I am very pleased to be here this afternoon to participate in the Kennedy Summer School.
It is with great sadness that I have learned of the death of Dr. Ian Paisley today.
He was a man of strong principles and a deep religious conviction who was the voice of many people from his tradition. He was admired by many for his resolute spirit and his strength of purpose. These qualities were very much to the fore when he did what was once unimaginable and, together with Martin McGuinness, brought nationalist and unionist parties together in partnership government in the Northern Ireland Executive.
I want to extend my deepest sympathies to Baronness Paisley, their children and wider family on their loss. I also extend my sympathies to his friends and former colleagues in the Democratic Unionist Party.
I’d like to thank the Chairperson of the John F. Kennedy Trust, Noel Whelan, for his kind invitation and to pay tribute to Noel whose vision and drive have been the key to the success of this Summer School, now in its third year.
The School is a fitting legacy of the Kennedy family links to Ireland, North and South. In particular I am pleased to have this opportunity to reply to this year’s Edward M Kennedy Lecture delivered by Baroness Nuala O’Loan.
The late Senator Ted Kennedy had a lifelong commitment to justice, equality, human rights and, through these prisms, made an enormous contribution to the Northern Ireland peace process. A number of these themes and values are reflected in Nuala’s address today.
And in Nuala’s address, I heard echoes of Ted Kennedy’s own call for a commitment ‘not to outworn views but to old values that will never wear out’.
Nuala is almost uniquely qualified to speak to the theme of truth and reconciliation on this island, and her insights merit deep reflection. She has that most important attribute, what we call in Irish ciall ceannaithe or earned wisdom, experience which she shares with great generosity and heart.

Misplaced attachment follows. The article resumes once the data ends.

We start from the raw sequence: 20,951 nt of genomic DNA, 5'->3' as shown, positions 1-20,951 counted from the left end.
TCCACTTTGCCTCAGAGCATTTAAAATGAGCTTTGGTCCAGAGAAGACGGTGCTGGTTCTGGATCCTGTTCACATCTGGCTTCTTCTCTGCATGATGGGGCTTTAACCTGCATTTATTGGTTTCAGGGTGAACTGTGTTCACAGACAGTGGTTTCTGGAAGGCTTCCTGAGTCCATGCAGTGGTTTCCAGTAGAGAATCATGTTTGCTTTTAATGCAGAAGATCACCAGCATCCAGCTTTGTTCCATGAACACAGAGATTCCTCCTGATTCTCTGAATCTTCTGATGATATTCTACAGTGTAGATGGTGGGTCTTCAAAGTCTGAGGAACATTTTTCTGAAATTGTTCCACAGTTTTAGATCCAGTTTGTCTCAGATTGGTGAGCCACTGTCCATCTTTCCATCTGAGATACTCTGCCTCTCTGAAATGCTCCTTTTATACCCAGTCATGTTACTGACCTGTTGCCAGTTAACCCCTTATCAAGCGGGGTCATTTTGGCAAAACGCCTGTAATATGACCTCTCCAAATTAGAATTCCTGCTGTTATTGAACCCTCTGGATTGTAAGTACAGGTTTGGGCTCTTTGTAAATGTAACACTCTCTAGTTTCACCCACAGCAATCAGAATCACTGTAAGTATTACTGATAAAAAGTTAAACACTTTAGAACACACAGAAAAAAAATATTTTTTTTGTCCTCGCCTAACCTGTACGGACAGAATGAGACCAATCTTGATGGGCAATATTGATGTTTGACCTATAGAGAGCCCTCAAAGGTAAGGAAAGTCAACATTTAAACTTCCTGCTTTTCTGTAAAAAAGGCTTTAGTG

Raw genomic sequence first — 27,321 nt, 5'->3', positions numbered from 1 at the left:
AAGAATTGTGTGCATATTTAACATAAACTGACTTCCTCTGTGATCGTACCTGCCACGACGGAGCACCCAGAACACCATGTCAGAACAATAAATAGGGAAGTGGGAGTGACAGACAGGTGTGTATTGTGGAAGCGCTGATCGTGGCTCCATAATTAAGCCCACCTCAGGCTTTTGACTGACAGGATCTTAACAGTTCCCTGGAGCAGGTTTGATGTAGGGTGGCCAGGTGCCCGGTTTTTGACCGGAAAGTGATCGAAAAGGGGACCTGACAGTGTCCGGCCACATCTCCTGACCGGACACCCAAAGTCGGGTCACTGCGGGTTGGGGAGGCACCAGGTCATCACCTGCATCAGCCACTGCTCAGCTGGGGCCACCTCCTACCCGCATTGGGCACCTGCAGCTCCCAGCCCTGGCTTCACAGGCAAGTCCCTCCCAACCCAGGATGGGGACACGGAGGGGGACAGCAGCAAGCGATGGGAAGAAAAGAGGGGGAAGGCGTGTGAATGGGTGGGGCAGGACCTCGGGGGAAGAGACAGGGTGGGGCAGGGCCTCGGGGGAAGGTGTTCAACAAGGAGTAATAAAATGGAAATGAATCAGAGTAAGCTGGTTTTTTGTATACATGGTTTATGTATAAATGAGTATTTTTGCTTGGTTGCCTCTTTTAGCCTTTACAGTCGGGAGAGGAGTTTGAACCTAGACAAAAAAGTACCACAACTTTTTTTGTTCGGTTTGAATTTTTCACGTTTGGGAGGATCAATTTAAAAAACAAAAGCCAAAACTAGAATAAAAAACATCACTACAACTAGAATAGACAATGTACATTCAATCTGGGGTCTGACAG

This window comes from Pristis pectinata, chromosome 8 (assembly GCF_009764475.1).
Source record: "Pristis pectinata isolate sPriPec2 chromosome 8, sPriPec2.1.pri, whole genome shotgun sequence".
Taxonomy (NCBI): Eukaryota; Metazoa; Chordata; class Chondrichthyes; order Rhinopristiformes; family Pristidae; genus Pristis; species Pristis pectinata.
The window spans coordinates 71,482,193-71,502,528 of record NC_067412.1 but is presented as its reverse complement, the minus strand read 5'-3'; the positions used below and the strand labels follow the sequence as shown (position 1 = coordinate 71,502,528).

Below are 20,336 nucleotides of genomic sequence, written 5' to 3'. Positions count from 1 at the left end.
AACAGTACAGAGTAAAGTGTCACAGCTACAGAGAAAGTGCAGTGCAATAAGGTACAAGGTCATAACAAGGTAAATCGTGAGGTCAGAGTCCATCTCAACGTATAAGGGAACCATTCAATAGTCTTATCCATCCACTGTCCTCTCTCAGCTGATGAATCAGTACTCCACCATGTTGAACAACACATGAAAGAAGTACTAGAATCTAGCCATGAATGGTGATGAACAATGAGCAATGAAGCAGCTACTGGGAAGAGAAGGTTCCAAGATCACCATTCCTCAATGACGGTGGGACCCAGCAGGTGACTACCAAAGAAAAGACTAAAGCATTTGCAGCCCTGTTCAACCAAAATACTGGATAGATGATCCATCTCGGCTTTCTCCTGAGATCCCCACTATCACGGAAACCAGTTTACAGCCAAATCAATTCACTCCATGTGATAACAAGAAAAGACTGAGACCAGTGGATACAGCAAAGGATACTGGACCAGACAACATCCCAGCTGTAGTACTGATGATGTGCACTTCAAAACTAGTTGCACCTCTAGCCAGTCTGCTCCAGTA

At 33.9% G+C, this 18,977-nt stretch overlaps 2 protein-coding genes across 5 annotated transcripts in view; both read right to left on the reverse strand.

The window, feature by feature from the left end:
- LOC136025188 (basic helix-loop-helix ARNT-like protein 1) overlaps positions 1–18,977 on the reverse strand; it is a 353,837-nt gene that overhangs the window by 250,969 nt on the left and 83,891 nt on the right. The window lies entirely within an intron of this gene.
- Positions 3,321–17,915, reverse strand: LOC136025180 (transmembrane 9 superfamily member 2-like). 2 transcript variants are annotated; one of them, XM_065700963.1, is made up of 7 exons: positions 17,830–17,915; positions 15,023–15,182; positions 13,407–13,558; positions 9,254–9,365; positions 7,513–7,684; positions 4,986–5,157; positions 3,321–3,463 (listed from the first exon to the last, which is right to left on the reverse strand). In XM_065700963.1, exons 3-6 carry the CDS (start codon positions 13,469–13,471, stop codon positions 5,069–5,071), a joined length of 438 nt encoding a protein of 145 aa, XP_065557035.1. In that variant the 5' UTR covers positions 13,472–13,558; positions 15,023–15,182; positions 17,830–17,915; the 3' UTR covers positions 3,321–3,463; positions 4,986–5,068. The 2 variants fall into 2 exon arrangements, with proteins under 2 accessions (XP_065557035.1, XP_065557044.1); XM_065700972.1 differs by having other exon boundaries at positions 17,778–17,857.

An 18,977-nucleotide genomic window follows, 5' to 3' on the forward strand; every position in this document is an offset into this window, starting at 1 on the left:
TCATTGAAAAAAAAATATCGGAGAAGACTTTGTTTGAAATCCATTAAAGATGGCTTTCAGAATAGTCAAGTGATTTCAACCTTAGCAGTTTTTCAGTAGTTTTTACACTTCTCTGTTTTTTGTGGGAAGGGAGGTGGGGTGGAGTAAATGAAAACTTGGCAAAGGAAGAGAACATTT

Her term as the first Police Ombudsman for Northern Ireland was essential to the embedding of this important oversight institution, a corner stone of the new policing structures, one of the most striking and positive changes resulting from the peace process. The Patten report is now fifteen years old: the work of that Commission was essential to the construction of an accountable police service which has the confidence of the wider community and which is internationally recognised for its embedding of human rights principles at the heart of its work.
As we heard, her work on the legacy cases investigated by her office enriches our collective understanding of some of the dark corners of the Troubles and, in so doing, helps to bring some relief to families affected by violence.
Nuala’s work has also revealed, as her lecture shows, the complexity of what has become termed ‘dealing with the past’: it is time consuming, it is expensive, it is done in silos; there are competing expectations, narratives and perspectives – all the more so because so many families were scarred by the years of violence and each person, each family, affected brings its own needs and experiences to bear. To this we must add the human rights obligations which each State must observe, and which the work of the Police Ombudsman for Northern Ireland – to mention but one actor – does so much to vindicate.
I spoke of ciall ceannaithe: Nuala’s wisdom owes much to her personal experience of violence, including surviving an IRA bomb, though not without her own personal loss. We heard her speak of the Harryville protests, where for Sunday after Sunday to attend Mass she had to walk past unvarnished hatred. Society’s ills have touched her and her family in profound ways.